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The Circus Maximus

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  History

The holding capacity for the Circus Maximus was a quarter of a million people! This was about one quarter of Rome’s population.
The Circus Maximus was a track used primarily for horse-racing, although it was used on occasion for hunts or mock battles. It had 300,000 seats and was famous throughout the ancient world. Built in the 6th century B.C. during the time of the Tarquins, the history of the Circus Maximus is troubled. It was twice destroyed by fire and on at least two occasions the stands collapsed, killing many people. There was a long barrier (spina) that ran down the middle of the track, in the area of the picture where you now see only grass. In addition to obelisks, fountains, statues, and columns, there were also two temples on the spina, one with seven large eggs and one with seven dolphins. At the end of each lap of the seven lap race, one egg and one dolphin would be removed from each temple, to keep the spectators and the racers updated on how many laps had been completed. In the Circus Maximus, unlike the amphitheaters of the day, men and women could sit together. The Circus Maximus also had the ancient equivelant of the skyboxes you see now in stadiums for professional sports. The Emperor had a reserved seat, as did senators, knights, those who financially backed the race, those who presided over the competition, and the jury that awarded the prize to the winners. The last race held at the Circus Maximus was in 549 A.D., nearly a full millenium after the track's construction.

  Architecture

Now only the lay of the land, much higher than the original arena, betrays the form of  the original structure. For a long time it was built entirely of wood. In 329 B.C. the carceres or stalls for the horse and chariots were built in painted wood, as well as the spina in the center which covered and channeled the stream which the race was run.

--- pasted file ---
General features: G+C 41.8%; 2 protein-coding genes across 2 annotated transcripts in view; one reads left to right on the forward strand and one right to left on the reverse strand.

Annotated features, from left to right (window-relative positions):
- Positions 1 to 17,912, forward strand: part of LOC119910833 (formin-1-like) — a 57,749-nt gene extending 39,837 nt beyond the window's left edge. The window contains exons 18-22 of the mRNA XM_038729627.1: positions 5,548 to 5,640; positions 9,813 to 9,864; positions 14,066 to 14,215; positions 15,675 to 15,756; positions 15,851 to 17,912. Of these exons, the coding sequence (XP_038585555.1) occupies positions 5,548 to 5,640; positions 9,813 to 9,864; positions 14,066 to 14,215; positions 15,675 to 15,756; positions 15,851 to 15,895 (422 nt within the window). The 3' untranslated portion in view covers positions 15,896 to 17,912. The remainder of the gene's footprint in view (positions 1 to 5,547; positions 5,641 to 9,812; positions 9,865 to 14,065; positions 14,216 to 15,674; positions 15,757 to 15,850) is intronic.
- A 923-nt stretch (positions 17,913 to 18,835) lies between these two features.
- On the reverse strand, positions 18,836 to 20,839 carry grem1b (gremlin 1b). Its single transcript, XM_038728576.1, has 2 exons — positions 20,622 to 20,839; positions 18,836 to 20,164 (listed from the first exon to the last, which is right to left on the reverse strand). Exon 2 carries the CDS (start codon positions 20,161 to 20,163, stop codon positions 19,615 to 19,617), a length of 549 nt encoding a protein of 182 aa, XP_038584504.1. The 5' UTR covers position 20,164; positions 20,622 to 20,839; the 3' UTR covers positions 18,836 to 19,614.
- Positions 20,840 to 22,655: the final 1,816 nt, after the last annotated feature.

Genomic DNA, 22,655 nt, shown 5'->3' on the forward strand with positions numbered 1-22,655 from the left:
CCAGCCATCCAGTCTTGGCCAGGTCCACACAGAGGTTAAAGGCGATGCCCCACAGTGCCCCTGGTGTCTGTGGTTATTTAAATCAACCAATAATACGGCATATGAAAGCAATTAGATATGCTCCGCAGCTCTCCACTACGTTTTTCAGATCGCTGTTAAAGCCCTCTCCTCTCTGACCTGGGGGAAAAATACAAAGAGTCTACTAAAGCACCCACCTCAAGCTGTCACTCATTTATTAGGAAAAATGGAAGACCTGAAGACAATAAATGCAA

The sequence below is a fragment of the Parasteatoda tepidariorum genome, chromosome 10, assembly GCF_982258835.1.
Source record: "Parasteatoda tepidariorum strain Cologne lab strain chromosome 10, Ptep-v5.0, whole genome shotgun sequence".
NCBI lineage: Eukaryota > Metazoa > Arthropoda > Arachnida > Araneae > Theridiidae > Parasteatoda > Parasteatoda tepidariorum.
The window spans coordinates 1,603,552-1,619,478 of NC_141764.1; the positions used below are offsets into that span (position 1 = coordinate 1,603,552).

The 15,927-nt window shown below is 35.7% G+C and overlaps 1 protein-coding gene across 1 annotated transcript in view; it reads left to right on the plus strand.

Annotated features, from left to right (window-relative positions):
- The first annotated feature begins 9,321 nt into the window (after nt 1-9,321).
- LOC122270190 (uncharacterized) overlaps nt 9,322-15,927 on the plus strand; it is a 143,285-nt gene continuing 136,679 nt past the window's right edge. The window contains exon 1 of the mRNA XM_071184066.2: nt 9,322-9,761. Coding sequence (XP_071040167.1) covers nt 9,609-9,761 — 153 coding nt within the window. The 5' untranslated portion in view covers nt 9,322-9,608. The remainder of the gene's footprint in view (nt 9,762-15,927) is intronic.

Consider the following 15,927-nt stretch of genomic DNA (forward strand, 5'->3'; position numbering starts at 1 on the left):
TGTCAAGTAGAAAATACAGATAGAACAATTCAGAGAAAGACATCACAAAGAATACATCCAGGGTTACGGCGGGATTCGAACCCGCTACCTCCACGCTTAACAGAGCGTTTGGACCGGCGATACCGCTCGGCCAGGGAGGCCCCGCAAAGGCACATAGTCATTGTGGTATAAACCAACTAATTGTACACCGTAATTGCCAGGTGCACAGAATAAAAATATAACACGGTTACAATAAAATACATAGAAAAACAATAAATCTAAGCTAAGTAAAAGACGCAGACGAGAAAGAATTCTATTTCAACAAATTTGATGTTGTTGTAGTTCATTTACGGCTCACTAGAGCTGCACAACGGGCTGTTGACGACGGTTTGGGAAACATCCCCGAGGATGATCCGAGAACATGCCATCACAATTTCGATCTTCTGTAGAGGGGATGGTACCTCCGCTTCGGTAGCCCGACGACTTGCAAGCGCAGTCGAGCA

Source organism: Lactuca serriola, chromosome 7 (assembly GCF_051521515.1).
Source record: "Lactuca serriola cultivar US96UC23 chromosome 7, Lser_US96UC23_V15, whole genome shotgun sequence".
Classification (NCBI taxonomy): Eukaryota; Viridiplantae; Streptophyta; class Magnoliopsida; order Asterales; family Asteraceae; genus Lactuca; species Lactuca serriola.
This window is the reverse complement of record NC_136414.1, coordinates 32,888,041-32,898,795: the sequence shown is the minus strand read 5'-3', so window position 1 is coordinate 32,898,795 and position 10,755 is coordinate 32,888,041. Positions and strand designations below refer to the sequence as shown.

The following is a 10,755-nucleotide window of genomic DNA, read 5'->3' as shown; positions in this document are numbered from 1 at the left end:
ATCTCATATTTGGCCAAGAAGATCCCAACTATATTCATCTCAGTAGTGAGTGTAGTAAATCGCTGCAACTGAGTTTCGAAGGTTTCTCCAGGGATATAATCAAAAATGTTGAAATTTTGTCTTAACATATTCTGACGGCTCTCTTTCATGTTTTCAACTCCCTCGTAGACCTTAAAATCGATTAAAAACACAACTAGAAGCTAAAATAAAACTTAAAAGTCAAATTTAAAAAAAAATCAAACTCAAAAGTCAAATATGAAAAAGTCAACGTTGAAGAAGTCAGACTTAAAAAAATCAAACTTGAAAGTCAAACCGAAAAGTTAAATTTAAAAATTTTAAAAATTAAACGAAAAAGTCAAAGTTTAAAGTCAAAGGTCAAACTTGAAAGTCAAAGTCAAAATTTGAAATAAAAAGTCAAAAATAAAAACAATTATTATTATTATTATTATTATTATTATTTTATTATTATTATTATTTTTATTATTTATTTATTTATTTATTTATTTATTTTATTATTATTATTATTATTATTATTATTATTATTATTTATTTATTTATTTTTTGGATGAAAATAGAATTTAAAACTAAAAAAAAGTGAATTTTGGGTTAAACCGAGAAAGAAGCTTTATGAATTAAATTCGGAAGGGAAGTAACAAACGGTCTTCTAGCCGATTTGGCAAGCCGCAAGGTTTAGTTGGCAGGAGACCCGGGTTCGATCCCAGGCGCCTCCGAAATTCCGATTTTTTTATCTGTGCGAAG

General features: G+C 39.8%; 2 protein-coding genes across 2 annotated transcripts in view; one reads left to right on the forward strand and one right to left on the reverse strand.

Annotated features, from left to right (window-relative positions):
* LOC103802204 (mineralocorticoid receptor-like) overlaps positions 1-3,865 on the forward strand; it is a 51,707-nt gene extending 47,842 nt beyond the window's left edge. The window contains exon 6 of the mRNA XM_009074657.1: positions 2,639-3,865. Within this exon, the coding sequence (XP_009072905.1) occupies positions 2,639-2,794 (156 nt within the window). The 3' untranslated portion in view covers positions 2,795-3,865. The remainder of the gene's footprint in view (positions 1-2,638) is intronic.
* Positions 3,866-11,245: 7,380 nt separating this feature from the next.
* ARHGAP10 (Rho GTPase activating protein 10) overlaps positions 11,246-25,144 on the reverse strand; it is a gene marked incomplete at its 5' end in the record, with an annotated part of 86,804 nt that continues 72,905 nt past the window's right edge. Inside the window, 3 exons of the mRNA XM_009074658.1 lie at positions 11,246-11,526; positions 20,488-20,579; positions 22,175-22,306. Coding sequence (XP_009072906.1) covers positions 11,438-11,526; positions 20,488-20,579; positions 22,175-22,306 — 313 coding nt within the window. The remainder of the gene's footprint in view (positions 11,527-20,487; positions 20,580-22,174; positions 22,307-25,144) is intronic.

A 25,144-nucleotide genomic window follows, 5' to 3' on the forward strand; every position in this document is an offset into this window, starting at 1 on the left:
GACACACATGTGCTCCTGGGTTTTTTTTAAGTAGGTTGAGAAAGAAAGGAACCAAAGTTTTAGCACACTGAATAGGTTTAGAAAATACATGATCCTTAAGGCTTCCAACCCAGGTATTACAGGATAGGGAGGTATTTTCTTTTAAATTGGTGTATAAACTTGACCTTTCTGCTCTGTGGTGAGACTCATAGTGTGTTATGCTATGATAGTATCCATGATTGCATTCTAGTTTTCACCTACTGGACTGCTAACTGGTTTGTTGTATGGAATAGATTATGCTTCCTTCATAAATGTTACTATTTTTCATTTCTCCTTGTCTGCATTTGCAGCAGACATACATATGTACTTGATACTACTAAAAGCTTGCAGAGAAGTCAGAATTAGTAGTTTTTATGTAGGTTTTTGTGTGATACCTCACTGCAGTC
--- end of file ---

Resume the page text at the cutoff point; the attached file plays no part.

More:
In 174 B.C. the censors Fulvius Flaccus and Postumius Albinus had the carcers built in masonry, and placed the seven stone eggs along the spina as markers for the number of circuits the chariots had run. In 33 B.C.  Agrippa had bronze dolphins set up for the same scope. Caesar also used the Circus for hunts. On the side towards the Palatine , Augustus had the pulvinar, a sacred box reserved for the tutelary gods of the games, set up and in 10 B.C.  he had the obelisk of Ramsetes, II  taken at Helipolis placed on the spina. The obelisk, 23.70 meters high, was transferred to Piazza del Popolo by Pope Sixtus V in 1587  

Claudius took a hand in the restoration after a fire in A.D. 36. He had the caceres rebuilt in marble and had the metae (the goals, conical extremes of the spina) covered in glided bronze. The Circus was once more destroyed in thje fire of A.D. 64. Nero rebuilt it and increased the number of seats. Another fire under Domitian an ravaged the building and recostruction was finished by Trajan. Constantine restored it and Constantinus II embellished the spina with a second obelisk of Tuthmosis II., which came from Thebes and was even higher then the other one  (32.50 m) and which Pope Sixtus V had placed in Piazza San Giovanni in Laterano in 1587.

The Circus measured 600 with 200 meters and had a capacity of 320.000 spectators who watched the chariot races that were held there. The most important were those of the Ludi Romani the first week of September, which opened with a religious procession in which the highest religious and civil authorities of the city took part.

ID  of Circus Maximus
architect unknown
location Rome, Italy
date 6th century B.C.
building type amphiteater used primarly for horse racing
construction system for a lon time it was built entirely of wood, after in stone and masonry
context urban
style ancient Roman

see also

Capitoline Hill

Circus Maximus

Colosseum

Domus Aurea

Pantheon

Trevi Fountain
Tivoli
Quirinal Palaces
Vatican Gardens
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photos of the Cicus Maximus

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auditorium structures

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cicus maximus today

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look over
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west view to circus maximus

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The reconstruction of the Circus Maximus ayt the Museo della Civiltà Romana

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 The relief from 2nd cent. A.D. with a phase of the races in the Circus Maximus

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